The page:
Yesterday, the Wisconsin State Journal announced in a front page, above the fold headline that recently convicted legislators may be able to collect the pensions that they had accrued during years of service. Today, in the most predictable editorial ever, the State Journal makes the shocking claim that they oppose these legislators being able to collect their pensions, something that was inherently clear given the story the day before.

Set aside, for a moment, the likely unconstitutionality of yanking these pensions away from the elected officials, regardless of how little they actually deserve them. Does the State Journal really want to set the precedent of pulling away benefits from workers who they believe don\’t deserve them, but have rightfully earned them over years of service? If a State Journal editor signed up for a job with a retirement benefit agreement in place, then worked for 20 years before being caught soliciting minors on the internet, would they think it was fair to have to give back 20 years of benefits? I doubt it.

What is noticeable about this editorial, however, is how often a paper will do some \”investigative\” journalism that is supposed to get a reader to think a certain way about an issue, then immediately follow up that story with an editorial that perfectly echoes the sentiment of the preceding article. In fact, in some cases, you have to wonder whether the editorial was actually written first, and they needed the story to give their opinion some cover.

For example:

On March 21st of 2006, Steve Walters of the Milwaukee Journal-Sentinel wrote an article informing readers that the legal bills of the convicted legislators would be paid for with tax money (something that had been known for about four years.) On March 22nd, an editorial appeared in the Journal Sentinel denouncing the practice of paying legal bills with tax money.

On April 13th of 2006, Patrick Marley of the Journal Sentinel wrote an article critical of legislators for exploiting a 30 year old law that allows them to toss their records when they leave office. On April 17th, the editorial board printed an editorial supporting the view that you were supposed to get from Marley\’s article that something untoward was afoot. In fact, the Wisconsin State Journal even jumped in the fray, criticizing the law and the legislators. Perhaps their vitriol is merely embarrassment for being the official state newspaper and clearly not knowing this law existed for 30 years.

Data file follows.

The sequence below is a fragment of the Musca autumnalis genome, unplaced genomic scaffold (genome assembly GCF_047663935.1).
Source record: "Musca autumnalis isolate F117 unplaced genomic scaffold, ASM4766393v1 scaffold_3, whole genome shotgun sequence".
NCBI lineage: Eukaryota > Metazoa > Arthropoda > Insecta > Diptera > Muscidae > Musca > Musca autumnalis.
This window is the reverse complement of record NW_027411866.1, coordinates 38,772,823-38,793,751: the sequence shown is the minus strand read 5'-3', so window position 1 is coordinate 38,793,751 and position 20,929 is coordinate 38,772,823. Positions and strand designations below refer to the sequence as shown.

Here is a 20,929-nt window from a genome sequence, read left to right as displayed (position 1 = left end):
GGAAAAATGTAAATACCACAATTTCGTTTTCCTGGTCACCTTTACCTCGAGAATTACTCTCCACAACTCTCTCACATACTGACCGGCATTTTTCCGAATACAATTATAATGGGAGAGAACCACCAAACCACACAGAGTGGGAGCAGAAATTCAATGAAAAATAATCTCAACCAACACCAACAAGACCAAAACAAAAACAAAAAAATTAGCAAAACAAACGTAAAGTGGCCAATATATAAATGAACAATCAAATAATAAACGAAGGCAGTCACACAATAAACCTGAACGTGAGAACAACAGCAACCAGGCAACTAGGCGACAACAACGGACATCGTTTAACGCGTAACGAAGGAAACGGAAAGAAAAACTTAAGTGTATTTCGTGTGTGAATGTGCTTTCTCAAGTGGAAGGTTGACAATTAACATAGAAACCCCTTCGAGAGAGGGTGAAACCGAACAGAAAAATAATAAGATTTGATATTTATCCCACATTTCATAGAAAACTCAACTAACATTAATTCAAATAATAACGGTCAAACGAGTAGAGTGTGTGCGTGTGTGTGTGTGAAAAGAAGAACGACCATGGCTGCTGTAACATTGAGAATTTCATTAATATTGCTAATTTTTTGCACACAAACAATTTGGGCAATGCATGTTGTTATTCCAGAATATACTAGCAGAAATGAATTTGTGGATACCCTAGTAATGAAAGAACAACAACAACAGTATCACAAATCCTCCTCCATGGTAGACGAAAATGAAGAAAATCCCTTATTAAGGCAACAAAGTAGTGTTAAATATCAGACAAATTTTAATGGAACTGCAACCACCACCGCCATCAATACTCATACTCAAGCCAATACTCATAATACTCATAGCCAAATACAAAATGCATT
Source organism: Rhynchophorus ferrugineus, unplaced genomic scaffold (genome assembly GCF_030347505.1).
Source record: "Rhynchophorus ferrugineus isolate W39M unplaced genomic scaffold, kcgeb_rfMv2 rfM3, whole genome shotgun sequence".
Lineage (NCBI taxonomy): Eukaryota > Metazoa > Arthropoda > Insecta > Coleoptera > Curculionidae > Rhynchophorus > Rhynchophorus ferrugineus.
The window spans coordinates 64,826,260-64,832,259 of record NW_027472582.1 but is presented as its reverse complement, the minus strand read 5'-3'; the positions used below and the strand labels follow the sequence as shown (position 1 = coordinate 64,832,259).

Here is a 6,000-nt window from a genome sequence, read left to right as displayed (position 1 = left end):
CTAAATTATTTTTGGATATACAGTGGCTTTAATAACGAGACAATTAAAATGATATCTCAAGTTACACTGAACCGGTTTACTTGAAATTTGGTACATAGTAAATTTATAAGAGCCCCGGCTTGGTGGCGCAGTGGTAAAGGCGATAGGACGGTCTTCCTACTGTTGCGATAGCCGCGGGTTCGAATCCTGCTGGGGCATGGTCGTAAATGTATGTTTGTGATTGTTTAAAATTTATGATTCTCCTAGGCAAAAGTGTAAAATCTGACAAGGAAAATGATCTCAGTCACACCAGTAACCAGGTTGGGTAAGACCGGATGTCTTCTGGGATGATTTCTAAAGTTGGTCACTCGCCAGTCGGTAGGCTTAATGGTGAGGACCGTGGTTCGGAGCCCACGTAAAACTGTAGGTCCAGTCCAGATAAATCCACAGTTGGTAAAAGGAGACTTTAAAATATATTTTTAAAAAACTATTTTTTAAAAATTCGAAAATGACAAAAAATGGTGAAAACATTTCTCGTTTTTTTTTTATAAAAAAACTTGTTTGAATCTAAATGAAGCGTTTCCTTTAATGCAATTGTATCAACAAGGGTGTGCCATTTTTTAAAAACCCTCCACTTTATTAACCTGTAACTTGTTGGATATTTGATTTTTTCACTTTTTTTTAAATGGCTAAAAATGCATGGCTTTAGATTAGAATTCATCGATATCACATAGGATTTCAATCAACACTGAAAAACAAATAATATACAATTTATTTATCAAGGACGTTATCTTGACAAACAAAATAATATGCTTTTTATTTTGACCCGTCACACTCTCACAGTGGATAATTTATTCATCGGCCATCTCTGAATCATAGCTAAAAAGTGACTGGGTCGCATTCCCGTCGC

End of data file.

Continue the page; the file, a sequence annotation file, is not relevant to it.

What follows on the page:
On December 26th of 2005, the Journal Sentinel printed a story about State Senators voting by what are known as \”paper ballots.\” Despite this being a virtually uncontested practice for 30 years, the article was clearly trying to get the reader to think this was some sinister plot to keep votes away from the public (despite the results of the voting being public record). Sure enough, on December 28th, the Journal Sentinel editorial board denounced this practice of \”secret\” voting.

Of course, editorial boards can feel free to editorialize about anything they want. But in these cases, and many, many, more, their editorials are clearly companion pieces to their supposedly neutral news articles. It lends the appearance that many times, they have made up their mind on certain practices or stories before the news is even written.

It\’s not even as if some of the things for which they advocate are even bad ideas. But it\’s pretty clear that they are advocating in their news articles, then using their editorials to drive their point home. Maybe their reporters appreciate getting backup from their editorial boards. Maybe they try to keep the story alive for a couple more days with an editorial. But this happens time after time after time, which leaves many readers wondering whether there truly is a bright line between the news and editorial departments. An editorial board shaping the content of the news department would certainly run counter to the mission of any legitimate newspaper.